Kit Yates from Oxford's Mathematical Institute recently published in PNAS on his work into the modelling of locust swarms: I asked him about how seemingly 'random' changes in direction by individuals can add up to better collective choreography...
OxSciBlog: Why do animals such as locusts and starlings make these sudden changes in direction?
Kit Yates: Directional switching is an intrinsic property of the motion of many animal groups. This behaviour is not just limited to locusts and starlings, but extends to shoals of fish, flocks of various different bird types and groups of herding/swarming animals.
An important concept which unifies our understanding of these groups is that of transfer of directional information. It is clearly to the advantage of all the members of a group if they can rapidly change direction away from an oncoming predator or towards a food source which has been detected by only a few members of the group.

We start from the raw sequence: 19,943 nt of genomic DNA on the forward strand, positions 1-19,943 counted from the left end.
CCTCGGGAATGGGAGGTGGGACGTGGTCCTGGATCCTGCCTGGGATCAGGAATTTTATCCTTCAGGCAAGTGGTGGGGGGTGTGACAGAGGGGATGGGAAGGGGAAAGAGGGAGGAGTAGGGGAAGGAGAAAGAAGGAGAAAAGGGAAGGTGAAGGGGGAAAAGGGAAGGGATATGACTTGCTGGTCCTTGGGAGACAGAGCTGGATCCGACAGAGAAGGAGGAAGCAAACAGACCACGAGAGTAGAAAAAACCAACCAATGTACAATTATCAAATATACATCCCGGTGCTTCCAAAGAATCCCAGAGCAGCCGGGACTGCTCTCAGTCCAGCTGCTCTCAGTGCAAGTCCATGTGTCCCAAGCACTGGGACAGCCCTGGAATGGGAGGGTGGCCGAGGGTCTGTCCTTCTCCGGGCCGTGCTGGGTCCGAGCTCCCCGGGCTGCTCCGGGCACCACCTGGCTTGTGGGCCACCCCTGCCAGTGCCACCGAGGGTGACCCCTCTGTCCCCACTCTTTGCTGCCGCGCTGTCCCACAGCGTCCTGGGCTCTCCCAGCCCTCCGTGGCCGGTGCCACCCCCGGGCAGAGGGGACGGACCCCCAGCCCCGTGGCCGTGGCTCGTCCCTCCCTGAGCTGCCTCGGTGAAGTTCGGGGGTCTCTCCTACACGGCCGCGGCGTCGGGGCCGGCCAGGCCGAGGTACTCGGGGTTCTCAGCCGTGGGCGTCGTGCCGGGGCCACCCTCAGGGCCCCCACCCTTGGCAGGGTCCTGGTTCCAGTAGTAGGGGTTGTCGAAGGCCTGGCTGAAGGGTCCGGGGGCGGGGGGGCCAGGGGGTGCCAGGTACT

Individuals which change their direction of travel in response to the direction taken by their near neighbours can quickly transfer information about the presence of a predatory threat or food source across the whole group.
It is thought that locusts sense their near neighbours using their eyes for the neighbours in front and to the sides their hind legs and abdomen for their neighbours behind. It has been found that locusts without the sensory perception in their abdomen (but still retaining the mechanical ability to move their legs) will often remain motionless while other locusts eat them alive! It is believed that this stimulus encourages the onward march of the locusts. A slightly weaker 'pull' towards the locusts in front is also thought to encourage onwards marching.
OSB: What are the challenges involved in modelling this kind of collective motion?